Lobongo Lotika (Bengali: লবঙ্গ লতিকা) a.k.a. Lavang Latika or Laung Lata is a traditional recipe of Bengal prepared especially on festivals. This tantalizing dish coated with sugar syrup, crusty from outside made using all-purpose flour, and stuffed with mawa and dry fruits and with a clove on top is loved by all. It exemplifies the opulent side of the Indian cuisine. It’s also pretty famous in other parts of India, especially in Bihar, Jharkhand, and Eastern Uttar Pradesh.

The dough is rolled out first and then the filling is placed in the centre. The dough is then folded to enclose the filling completely and cloves are pressed over it to ensure that the fold doesn’t open up while preparing. Then it’s cooked in hot ghee until golden brown and crispy. Lastly, it is placed in sugar syrup to cool down and absorb the syrup.

Lobongo  or Lavang or cloves play the most important part in Lobongo Lotika. Each of the sweet is sealed with one clove so that the stuffing does not come out during the frying process. Also, the clove lends a wonderful aroma to the lotikas while frying which enhances their taste so much so that it could take you to the next level of awesomeness! The glaze of the sugar syrup on the Lobongo Lotika looks very tempting and very inviting.

Lobongo Lotika is that luxury kind of dessert which you will cherish for your life. Once you have it, it’s impossible to get over it! I learned this recipe of lobongo lotika from the super-chef of our home. Yes! My mother-in-Law. This sweet is generally made during festivals like Durga puja, Deepawali or Holi and is also available in sweet shops but the homemade one tastes always better. I am lucky to have both my mother and mother-in-law, who were a pro at making delicious foods and we were just gorging them on! Yesterday, I decided to prepare Lobongo Lotika at home again.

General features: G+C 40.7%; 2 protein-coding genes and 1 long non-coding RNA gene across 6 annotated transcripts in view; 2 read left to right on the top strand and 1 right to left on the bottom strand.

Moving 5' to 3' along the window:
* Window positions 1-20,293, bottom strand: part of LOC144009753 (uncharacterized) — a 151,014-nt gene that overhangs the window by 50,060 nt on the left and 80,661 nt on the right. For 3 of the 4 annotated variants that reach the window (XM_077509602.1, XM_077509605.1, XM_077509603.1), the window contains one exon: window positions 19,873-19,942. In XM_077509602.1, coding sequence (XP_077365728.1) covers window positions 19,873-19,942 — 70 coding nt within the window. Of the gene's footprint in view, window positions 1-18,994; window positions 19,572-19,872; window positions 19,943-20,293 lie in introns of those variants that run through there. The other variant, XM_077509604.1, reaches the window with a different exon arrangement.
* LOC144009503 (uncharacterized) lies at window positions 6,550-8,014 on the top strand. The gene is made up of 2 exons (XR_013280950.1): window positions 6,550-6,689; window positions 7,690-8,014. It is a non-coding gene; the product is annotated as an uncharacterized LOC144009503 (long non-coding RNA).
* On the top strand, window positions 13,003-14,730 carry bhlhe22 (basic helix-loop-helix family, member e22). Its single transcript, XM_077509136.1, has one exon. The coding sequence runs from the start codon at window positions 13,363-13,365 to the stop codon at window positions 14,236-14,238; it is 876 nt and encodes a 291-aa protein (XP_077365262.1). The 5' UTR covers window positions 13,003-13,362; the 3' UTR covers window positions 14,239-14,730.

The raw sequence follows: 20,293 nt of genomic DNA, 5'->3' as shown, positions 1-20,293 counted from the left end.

Lobongo Lotika is one of the many varieties of Bengali sweets which have been prepared at our house traditionally. Initially, I was not very inclined towards learning how to make this beautiful traditional sweet because I was always under the impression that these would be way too difficult for me. But later on, I practised on it to near perfection matching the quality of my mother-in-law, at least this is what claimed by my loving husband and adoring son. Well, I take it as my tribute to her. She left us for her eternal abode around 16 years ago.

7 comments

Please add a comment if you enjoyed this post.

Fill in your details below or click an icon to log in:

WordPress.com Logo

You are commenting using your WordPress.com account. Log Out /  Change )

Google photo

You are commenting using your Google account. Log Out /  Change )

Twitter picture

You are commenting using your Twitter account. Log Out /  Change )

Facebook photo

You are commenting using your Facebook account. Log Out /  Change )

Connecting to %s

%d bloggers like this: